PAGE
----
Exam Time!

Hello, all! 

I’ve noticed a majority of my time this month has been spent in the libraries, so I figured this months blog would be the perfect time to talk about finals, coping methods, and studying techniques!

Maynooth’s fall term starts in September so depending on if you’re a full year Erasmus student/one-term it will determine when you take your finals. If you are here only for the one semester then late December you will have to submit whatever work required from your professor, it will be different than the final prepared for the other students in January but a final nonetheless. From my observations, one semester only students usually have to write an essay as opposed to a standardized test with word counts ranging from 2500-5000. If this is the case for you then willpower is key here. Preparing early, setting timelines, making yourself an outline, etc etc weeks before the paper is due. I know with myself I can be a huge procrastinator especially when it comes to essays, I will usually wait until the night before to begin. My friend Karlie had 6 essays she had to write and didn’t start until the weekend before they were due, because of this she wasn’t able to hang out with her friends or take any leisure time. She felt very stressed and overwhelmed. Even preparing just one paragraph in advance can encourage the gears to turn in your mind when the time comes, as opposed to sitting in front of a blank page on a computer screen trying desperately to pull something out of nothing. We’ve all been there, so its best to avoid it in this scenario. Finals will make up the majority (if not all) of your grade so putting thought and effort into them is crucial!

Myself on the other hand, I am here for the full year so I take my finals alongside the other students at the end of January. It’s nice to come back to school after a refreshing holiday vacation with friends and family but it can equally be dangerous if you don’t touch up on your class material every once in awhile. I came back with more motivation to do better, but less recollection of my courses. So I’ve been spending at least 6 hours a day in the library attempting to reteach myself the content that I’ve spent the last four months on.

Everyone has different techniques to studying and they each depend on your way of learning: visual, auditiority, hands-on, etc.

For myself, I follow that of auditory. So I have been making myself study guides (moreso on the material I feel less confident in) and reading it outloud to myself or repeating it three times to really ingrain it into my brain. I then cover a keyword in my study guide and attempt to finish the sentences based on my memory. Flashcards could also be useful in this way! But I don’t find them too handy with economics courses. This is just one of many personalized ways, I’ve seen people use powerpoints, sparknotes, color coordinations, etc. etc.

I also find having a study buddy keeps me on track, not so much that we study the same material or even together for that matter, moreso that we agree to meet each other at 9am in the library to study. Having a commitment to someone else can make you feel more motivated to keep pace!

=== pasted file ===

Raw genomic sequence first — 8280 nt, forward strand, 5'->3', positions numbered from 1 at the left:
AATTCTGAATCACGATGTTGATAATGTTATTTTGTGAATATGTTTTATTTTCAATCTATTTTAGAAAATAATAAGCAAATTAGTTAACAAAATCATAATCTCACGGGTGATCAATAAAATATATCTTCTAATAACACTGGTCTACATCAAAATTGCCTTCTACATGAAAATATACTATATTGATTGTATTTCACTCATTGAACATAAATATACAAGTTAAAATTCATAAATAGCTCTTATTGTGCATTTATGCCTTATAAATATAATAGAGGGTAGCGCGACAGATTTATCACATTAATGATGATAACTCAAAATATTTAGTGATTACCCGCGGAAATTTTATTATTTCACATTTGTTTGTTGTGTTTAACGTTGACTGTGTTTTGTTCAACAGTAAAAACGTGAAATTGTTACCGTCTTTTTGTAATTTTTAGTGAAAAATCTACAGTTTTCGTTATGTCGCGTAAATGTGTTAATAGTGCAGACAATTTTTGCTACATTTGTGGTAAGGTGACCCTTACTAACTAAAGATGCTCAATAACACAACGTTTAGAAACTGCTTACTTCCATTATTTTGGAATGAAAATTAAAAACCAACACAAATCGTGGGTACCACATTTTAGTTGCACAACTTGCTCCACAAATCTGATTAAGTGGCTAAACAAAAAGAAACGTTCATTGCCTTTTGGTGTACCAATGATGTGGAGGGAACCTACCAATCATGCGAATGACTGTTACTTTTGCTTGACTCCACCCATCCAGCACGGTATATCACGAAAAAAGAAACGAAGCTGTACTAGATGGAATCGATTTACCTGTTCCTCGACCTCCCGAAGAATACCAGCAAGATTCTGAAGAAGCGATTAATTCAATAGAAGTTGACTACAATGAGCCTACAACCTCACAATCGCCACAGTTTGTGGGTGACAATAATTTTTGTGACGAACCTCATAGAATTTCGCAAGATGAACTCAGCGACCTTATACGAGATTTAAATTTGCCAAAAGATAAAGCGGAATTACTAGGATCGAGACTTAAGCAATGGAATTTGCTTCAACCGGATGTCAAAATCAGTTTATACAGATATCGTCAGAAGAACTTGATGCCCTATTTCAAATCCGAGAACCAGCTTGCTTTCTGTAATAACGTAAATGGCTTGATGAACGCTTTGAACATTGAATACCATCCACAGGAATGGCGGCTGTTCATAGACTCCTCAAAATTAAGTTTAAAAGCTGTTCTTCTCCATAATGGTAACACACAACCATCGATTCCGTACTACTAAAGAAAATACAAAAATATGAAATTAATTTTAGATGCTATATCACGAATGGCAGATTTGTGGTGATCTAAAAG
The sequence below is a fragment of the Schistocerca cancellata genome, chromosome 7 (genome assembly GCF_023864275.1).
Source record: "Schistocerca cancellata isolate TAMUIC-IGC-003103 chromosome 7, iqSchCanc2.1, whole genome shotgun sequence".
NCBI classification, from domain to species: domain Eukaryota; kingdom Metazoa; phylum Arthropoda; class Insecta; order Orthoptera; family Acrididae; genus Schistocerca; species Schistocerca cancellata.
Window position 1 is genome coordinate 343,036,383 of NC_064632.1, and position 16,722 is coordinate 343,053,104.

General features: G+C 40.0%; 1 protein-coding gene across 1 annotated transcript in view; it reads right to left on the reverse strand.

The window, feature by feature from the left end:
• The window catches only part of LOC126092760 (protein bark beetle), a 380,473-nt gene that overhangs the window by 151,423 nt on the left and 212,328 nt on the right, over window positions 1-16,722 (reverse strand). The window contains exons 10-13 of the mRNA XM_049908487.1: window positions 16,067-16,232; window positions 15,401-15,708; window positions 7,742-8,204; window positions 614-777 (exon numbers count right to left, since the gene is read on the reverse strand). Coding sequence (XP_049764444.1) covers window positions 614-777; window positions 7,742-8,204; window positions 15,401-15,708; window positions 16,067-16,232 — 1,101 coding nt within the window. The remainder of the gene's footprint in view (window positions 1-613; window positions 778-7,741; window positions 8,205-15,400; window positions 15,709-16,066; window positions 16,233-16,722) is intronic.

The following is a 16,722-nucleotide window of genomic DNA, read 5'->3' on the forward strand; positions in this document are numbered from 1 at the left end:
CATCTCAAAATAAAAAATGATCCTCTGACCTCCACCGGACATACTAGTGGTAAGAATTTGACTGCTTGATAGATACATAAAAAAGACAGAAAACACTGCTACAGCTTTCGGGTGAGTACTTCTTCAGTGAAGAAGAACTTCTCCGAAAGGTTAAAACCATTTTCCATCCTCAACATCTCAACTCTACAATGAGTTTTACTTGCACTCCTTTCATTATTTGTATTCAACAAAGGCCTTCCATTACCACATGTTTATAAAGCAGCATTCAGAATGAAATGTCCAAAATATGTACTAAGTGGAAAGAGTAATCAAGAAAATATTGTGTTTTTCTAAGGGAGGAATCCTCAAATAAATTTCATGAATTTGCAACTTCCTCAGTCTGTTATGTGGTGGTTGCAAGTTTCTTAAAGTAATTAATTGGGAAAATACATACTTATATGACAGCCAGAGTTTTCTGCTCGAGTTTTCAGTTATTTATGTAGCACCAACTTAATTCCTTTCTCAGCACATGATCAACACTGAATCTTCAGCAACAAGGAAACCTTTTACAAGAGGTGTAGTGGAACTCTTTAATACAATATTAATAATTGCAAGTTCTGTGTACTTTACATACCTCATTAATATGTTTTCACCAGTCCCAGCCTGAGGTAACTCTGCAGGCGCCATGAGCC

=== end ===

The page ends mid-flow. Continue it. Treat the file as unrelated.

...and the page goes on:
Also! Another friend who is a psychology major swears by chewing gum while studying then chewing that same flavor of gum during the exam, it’s supposed to help you recall the material you’ve studied. Same is to be said for studying in the room that the exam takes place in, it’s been studied and proven that test scores are significantly better in this scenario as opposed to testing in a different environment than where you take the exam.

Now for the most important aspect of this blog: coping methods. While your academics may seem important, nothing is of a higher priority than your health. Specifically your mental health. Don’t push yourself so hard to the point of breaking. You will get frustrated, you might not understand everything, you may worry about what will actually take place in the exam room, but don’t let that get to you. It will do more damage than good. Give yourself rewards at the end of each study session, take breaks every hour and walk around, meditate, go for a nap, punch a pillow, anything that lets you relieve your tensions. Much like studying techniques, everyone has a different coping technique. Which is again why I would stress the importance of starting early so you don’t overwhelm yourself. I like to make myself a cup of tea and watching a lighthearted show on Netflix, or run around outside. (Depends on the day and my mood.) I know some people who like to go to the gym after studying, others who cry it out, whatever you have to do to get yourself to that feel good place! And just remember you aren’t alone in this, you have a support system all around you. And remember retaking an exam is always an option, and that doesn’t mean you failed, it means you’re determined to do the best you can do. Wish me luck on my finals! Here’s hoping I do well.

You May Also Like

The Phases of homesickness

International Foundation Programme

My learning experience in the International Foundation Programme

Maynooth Univerity Cemetery entrance path

Getting the right campus snap!

Tess in Edinburgh blog post

A trip to Scotland

Leave a Reply

Your email address will not be published. Required fields are marked *